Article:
War of the Rebellion: Serial 127 Page 0818 CORRESPONDENCE, ETC.

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goods shipped by him. These gentlemen will assist the captain with their advice, in accordance with letters of instructions which will be placed in the hands of the captain and supercargoes, it being, however, understood that the captain is free to act as to when and how he is to seek to enter a Confederate port, without prejudicing the spirit or letter of this agreement.

CALEB HUSE.

T. A. STOCK.

RICHMOND, December 28, 1861.

Messrs. JOHN FRASER & CO.,

Charleston, S. C.:

Your letter of 23d to Mr. C. G. Memminger has been referred to me. The Gladiator, to your address, is at Nassau with a very valuable cargo for us. Can you not give orders that the Carolina and Ella Warley take parts of her cargo and bring them to us? The Theodore was too much damaged to bring any part of cargo. I understand that there are no blockading vessels either at Wilmington or Brunswick, Ga. I write at length by to-night's mail.

J. P. BENJAMIN,

Secretary of War.

CONFEDERATE STATES OF AMERICA, WAR DEPARTMENT,

Richmond, December 28, 1861.

Messrs. JOHN FRASER & CO.:

GENTLEMEN: Mr. Memminger has been good enough to refer to me your letter of the 23d instant, on the subject of which I telegraphed you this morning. When we sent the Theodore to Cardenas it was for the purpose of making arrangements with Mr. Helm, our consul there, for the transshipment of some cargoes of arms and munitions of war that were expected there at this time by sailing vessels from Europe. The Theodore, with Louis Heyliger, esq., our agent on board, was very nearly lost at sea, and was obliged to put into Nassau in distress. While there she met the Gladiator, in relation to which all necessary information will be found in the inclosed copy of a letter received from Mr. Bisbie, sent out as supercargo in charge of our property on board. * The Theodore was so badly injured by the gale that she was barely able to get back to Wilmington by aid of temporary repairs without cargo, and she is now in the hands of the carpenters in Wilmington. Mr. Heyliger concluded to continue his voyage to Cardenas for the purpose of consulting with Mr. Helm on ulterior measures, and is probably back at Nassau by this time, making his voyage both ways in the Karnak. Your letter suggests the possibility of dividing the cargo of the Gladiator and bringing it home at least in part on the Ella Warley and Carolina, and I have now to beg that you do so, if possible, giving preference to the small-arms and cannon powder, of both of which we are sorely in need. I think the authorities there would permit the vessel to break bulk in the harbor, and the Flambeau, if not yet joined by other Federal cruisers, could not possibly prevent the escape of at least three-fourths of the cargo if divided between fast steamers. I am not willing to trust any part of it to sailing vessels, which fall an almost certain prey to the enemy's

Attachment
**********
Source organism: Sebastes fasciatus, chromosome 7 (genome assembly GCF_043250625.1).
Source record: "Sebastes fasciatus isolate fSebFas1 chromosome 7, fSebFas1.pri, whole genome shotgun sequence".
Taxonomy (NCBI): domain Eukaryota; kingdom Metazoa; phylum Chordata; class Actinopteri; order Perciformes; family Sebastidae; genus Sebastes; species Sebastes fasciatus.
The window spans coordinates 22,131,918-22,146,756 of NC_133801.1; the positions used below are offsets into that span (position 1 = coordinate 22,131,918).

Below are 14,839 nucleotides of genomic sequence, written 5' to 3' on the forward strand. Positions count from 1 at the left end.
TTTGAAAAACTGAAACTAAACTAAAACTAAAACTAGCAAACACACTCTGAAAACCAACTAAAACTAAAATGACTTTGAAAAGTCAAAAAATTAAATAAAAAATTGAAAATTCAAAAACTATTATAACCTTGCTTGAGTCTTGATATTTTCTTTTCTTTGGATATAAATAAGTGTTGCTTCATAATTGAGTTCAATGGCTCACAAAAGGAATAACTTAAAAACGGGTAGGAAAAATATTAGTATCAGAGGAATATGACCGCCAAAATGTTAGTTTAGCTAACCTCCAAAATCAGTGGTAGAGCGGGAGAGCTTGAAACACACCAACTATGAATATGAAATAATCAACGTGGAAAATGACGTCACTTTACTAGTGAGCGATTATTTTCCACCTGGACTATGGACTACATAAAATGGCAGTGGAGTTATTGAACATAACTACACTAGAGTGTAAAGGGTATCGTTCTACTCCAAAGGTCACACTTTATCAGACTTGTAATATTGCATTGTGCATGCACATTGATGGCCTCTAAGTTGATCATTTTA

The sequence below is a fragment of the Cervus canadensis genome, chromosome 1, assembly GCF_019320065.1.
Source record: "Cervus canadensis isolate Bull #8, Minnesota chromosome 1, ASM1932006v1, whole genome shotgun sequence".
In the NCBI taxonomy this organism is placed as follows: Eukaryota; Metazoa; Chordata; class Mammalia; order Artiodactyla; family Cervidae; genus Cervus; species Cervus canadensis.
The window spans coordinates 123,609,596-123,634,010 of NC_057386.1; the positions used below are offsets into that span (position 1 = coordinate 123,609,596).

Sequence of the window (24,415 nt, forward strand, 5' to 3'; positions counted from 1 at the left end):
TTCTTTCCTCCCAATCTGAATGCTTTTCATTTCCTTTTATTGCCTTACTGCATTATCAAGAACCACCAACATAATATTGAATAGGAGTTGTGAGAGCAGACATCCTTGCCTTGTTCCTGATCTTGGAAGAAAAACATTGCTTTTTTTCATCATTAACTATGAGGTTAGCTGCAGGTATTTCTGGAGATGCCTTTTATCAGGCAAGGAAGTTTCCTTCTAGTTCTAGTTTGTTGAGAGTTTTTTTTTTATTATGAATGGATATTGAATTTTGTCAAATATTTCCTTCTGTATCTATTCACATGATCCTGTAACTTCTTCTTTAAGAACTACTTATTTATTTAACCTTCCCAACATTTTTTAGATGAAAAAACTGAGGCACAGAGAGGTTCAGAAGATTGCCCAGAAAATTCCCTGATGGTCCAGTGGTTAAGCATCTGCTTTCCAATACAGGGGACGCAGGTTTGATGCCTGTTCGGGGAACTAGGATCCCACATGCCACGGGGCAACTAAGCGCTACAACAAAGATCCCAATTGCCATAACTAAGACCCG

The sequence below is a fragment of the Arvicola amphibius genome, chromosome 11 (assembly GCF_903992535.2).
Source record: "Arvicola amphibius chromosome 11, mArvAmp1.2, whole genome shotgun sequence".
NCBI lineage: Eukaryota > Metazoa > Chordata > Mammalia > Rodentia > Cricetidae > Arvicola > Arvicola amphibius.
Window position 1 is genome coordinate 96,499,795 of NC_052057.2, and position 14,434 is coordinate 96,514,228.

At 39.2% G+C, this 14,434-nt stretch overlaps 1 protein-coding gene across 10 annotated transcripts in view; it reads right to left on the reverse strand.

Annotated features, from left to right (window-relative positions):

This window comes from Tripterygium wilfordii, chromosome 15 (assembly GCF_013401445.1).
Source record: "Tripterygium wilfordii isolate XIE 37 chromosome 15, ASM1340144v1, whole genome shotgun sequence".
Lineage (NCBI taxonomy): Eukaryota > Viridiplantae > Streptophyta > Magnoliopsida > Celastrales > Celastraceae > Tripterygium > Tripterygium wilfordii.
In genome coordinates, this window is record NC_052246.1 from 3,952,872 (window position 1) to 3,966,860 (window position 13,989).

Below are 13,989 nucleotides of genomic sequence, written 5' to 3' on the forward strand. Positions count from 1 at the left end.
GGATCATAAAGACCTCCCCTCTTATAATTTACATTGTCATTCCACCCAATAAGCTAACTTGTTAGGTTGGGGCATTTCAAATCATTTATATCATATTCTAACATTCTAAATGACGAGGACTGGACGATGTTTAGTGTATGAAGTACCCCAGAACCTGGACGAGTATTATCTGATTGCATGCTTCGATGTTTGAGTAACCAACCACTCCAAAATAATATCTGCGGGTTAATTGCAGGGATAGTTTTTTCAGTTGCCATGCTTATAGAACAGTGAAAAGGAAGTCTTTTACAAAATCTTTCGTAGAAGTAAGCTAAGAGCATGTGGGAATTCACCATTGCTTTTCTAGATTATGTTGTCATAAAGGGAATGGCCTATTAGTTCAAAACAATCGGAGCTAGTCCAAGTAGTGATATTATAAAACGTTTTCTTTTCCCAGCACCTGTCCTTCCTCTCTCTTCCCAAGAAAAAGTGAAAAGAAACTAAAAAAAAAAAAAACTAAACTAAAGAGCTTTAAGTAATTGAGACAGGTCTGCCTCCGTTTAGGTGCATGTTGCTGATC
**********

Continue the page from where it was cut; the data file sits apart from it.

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* See p. 800.

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